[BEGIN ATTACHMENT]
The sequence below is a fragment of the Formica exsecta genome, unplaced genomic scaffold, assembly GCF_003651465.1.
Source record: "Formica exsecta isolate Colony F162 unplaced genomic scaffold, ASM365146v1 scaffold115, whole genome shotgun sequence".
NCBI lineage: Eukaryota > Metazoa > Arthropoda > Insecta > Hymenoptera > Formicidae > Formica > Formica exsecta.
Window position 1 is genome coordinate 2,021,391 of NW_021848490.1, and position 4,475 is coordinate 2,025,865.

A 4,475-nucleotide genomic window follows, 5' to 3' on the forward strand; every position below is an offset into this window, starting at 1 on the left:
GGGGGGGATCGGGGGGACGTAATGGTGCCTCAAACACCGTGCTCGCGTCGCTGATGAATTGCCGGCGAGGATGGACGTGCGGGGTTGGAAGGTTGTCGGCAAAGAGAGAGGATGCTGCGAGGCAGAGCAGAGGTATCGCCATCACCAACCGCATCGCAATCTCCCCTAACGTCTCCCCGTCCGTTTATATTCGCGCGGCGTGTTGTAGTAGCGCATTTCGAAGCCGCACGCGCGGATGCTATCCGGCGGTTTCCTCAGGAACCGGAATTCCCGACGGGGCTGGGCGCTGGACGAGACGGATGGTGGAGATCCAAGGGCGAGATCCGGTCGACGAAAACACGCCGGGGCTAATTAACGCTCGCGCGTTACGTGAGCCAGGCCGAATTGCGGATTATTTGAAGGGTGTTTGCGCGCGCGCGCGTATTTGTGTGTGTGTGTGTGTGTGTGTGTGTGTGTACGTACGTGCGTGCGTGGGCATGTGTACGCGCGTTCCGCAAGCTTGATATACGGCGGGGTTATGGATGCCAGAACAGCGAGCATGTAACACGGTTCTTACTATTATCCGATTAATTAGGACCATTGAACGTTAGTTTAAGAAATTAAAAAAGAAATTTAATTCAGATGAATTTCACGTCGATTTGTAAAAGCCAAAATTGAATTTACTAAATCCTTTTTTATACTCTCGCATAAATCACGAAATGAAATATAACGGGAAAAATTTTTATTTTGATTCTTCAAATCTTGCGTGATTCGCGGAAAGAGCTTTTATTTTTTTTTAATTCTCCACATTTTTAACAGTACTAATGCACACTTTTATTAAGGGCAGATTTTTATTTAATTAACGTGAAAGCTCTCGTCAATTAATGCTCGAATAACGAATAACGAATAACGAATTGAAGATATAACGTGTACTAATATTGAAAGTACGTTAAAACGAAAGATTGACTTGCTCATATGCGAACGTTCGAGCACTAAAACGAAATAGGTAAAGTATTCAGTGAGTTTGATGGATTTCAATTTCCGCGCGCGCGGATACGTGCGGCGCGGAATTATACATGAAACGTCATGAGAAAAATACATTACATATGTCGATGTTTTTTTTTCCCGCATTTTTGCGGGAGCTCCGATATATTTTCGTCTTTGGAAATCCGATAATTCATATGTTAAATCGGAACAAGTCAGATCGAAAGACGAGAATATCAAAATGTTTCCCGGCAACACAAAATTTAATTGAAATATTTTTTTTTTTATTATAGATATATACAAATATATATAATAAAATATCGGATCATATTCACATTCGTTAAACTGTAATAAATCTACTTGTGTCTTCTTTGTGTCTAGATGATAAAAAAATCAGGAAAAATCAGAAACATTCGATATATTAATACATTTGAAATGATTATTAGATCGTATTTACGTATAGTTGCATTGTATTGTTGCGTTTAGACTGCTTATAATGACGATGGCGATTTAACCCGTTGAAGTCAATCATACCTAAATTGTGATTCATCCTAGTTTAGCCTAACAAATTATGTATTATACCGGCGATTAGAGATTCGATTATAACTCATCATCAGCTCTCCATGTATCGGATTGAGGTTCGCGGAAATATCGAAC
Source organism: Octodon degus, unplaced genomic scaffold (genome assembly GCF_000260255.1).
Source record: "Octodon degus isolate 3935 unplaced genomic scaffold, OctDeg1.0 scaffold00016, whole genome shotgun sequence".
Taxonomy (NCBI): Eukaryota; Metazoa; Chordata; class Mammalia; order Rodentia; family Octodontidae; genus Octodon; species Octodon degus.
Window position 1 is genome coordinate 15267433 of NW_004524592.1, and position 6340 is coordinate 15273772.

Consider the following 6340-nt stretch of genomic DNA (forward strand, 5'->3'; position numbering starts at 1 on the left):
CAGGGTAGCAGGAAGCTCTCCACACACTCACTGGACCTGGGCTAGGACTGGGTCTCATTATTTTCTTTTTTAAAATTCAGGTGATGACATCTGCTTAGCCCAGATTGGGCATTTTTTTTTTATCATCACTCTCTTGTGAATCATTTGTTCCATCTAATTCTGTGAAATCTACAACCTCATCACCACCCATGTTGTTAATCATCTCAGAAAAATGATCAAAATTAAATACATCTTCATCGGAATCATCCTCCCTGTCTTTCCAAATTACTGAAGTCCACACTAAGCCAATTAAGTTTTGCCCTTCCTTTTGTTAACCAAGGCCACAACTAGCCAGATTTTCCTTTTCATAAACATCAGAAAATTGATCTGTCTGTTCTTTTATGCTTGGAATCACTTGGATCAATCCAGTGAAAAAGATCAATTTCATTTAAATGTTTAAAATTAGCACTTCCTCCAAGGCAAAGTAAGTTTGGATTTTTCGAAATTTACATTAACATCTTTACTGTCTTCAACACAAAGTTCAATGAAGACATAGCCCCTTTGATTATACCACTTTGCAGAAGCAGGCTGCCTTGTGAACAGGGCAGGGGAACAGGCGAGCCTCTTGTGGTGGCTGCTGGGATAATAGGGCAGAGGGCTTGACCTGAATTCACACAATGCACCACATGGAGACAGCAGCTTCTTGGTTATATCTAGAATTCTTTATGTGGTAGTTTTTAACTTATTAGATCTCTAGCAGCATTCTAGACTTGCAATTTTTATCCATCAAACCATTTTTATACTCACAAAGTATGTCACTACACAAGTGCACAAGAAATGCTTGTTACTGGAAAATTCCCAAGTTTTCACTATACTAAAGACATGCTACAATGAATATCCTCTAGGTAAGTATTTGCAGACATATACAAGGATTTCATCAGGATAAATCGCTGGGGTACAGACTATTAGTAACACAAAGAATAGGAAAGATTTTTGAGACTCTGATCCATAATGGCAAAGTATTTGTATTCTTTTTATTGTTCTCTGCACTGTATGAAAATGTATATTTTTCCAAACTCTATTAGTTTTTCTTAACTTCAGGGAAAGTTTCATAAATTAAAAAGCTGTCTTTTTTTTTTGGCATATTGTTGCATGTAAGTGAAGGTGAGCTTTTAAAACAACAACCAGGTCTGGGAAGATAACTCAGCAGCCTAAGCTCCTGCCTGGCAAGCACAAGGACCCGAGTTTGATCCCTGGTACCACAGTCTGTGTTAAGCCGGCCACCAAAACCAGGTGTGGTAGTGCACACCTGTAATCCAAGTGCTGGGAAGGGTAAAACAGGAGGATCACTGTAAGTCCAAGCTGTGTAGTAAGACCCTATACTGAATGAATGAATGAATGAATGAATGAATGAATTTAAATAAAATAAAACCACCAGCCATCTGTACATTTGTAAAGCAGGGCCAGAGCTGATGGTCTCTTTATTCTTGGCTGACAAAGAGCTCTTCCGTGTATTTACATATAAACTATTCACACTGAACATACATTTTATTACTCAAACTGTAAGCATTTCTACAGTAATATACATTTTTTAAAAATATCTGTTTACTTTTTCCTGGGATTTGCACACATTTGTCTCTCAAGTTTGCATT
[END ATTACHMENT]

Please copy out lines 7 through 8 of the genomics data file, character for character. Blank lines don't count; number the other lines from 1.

Source organism: Octodon degus, unplaced genomic scaffold (genome assembly GCF_000260255.1).
Source record: "Octodon degus isolate 3935 unplaced genomic scaffold, OctDeg1.0 scaffold00016, whole genome shotgun sequence".